## Optional Input Arguments

Specify optional inputs as matching parameter name/value pairs as follows:

• Specify the parameter name as a character vector, followed by its corresponding value.

• You can specify parameter name/value pairs in any order.

• Parameter names are case insensitive.

• You can specify unambiguous partial character vector matches.

Valid parameter names are:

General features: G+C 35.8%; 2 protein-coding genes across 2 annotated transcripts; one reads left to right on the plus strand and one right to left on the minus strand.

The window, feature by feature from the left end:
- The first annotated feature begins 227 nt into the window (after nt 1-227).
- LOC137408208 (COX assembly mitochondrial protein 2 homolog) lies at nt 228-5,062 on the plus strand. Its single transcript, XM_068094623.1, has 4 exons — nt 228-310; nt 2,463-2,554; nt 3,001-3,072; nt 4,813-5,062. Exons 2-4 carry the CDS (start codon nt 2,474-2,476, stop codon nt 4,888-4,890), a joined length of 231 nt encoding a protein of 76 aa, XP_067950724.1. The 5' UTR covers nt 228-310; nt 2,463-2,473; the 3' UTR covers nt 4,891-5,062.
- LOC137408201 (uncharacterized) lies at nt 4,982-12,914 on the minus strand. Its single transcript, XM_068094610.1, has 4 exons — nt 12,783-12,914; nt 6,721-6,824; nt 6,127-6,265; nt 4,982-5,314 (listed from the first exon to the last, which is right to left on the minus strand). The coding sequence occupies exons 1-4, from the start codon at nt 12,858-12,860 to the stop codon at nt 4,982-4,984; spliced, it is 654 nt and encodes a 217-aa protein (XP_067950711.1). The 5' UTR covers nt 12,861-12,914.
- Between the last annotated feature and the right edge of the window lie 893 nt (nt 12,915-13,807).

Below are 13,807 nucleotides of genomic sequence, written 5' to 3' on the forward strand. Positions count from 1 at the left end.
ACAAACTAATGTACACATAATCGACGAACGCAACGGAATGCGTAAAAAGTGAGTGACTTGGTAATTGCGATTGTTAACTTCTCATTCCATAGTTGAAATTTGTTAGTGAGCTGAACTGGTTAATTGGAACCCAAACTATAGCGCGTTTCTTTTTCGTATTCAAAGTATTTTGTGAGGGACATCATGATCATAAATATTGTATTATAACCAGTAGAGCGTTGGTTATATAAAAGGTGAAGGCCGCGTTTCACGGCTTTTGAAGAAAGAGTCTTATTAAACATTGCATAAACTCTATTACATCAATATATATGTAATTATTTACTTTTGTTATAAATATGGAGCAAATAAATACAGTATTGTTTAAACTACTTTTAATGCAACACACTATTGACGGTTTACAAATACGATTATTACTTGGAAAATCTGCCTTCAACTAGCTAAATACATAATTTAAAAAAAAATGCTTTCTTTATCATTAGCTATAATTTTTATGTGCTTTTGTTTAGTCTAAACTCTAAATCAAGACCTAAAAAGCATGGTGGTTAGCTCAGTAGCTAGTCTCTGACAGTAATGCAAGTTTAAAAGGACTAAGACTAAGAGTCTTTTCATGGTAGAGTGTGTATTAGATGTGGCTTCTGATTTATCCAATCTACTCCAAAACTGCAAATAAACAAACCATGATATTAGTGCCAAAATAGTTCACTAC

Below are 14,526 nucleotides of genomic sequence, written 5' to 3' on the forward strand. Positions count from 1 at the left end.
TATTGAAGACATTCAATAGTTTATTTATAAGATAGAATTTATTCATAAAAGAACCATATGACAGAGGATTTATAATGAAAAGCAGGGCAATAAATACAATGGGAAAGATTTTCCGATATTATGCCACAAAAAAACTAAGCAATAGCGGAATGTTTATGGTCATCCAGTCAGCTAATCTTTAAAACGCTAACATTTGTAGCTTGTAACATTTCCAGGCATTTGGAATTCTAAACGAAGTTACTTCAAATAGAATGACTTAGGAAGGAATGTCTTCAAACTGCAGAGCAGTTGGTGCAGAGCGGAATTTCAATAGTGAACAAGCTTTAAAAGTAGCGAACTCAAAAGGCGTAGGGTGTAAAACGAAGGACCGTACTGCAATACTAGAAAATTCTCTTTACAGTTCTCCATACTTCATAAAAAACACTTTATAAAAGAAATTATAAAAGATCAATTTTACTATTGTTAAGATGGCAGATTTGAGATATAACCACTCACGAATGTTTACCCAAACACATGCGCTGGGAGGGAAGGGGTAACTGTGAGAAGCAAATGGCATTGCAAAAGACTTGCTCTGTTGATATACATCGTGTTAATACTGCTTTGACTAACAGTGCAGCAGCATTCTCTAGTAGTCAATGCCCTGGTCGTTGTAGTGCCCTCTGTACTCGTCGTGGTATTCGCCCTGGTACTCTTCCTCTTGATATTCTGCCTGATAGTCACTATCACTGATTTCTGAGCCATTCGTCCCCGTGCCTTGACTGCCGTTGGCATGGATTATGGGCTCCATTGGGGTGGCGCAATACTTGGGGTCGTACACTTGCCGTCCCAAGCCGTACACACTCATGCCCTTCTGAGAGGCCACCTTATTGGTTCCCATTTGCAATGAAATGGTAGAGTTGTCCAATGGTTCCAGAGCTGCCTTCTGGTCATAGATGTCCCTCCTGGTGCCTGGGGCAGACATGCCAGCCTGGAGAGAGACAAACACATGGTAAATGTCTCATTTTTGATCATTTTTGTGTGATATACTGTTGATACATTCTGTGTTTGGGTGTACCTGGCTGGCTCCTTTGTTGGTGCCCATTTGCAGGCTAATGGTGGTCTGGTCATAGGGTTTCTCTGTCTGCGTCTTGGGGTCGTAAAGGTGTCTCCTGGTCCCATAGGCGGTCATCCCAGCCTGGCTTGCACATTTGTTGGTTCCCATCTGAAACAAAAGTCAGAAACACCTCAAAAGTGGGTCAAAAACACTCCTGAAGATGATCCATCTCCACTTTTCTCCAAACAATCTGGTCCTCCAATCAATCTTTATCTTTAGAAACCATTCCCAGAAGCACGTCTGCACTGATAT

`StartTime` Scalar starting time of the first observation, applied to all state variables. If you do not specify a value for `StartTime`, the default is `0`. `StartState` Scalar, `NVARS`-by-`1` column vector, or `NVARS`-by-`NTRIALS` matrix of initial values of the state variables. If `StartState` is a scalar, `bm` applies the same initial value to all state variables on all trials.If `StartState` is a column vector, `bm` applies a unique initial value to each state variable on all trials.If `StartState` is a matrix, `bm` applies a unique initial value to each state variable on each trial. If you do not specify a value for `StartState`, all variables start at `1`. `Correlation` Correlation between Gaussian random variates drawn to generate the Brownian motion vector (Wiener processes). Specify `Correlation` as an `NBROWNS`-by-`NBROWNS` positive semidefinite matrix, or as a deterministic function C(t) that accepts the current time t and returns an `NBROWNS`-by-`NBROWNS` positive semidefinite correlation matrix. A `Correlation` matrix represents a static condition.As a deterministic function of time, `Correlation` allows you to specify a dynamic correlation structure.If you do not specify a value for `Correlation`, the default is an `NBROWNS`-by-`NBROWNS` identity matrix representing independent Gaussian processes. `Simulation` A user-defined simulation function or SDE simulation method. If you do not specify a value for `Simulation`, the default method is simulation by Euler approximation (`simByEuler`).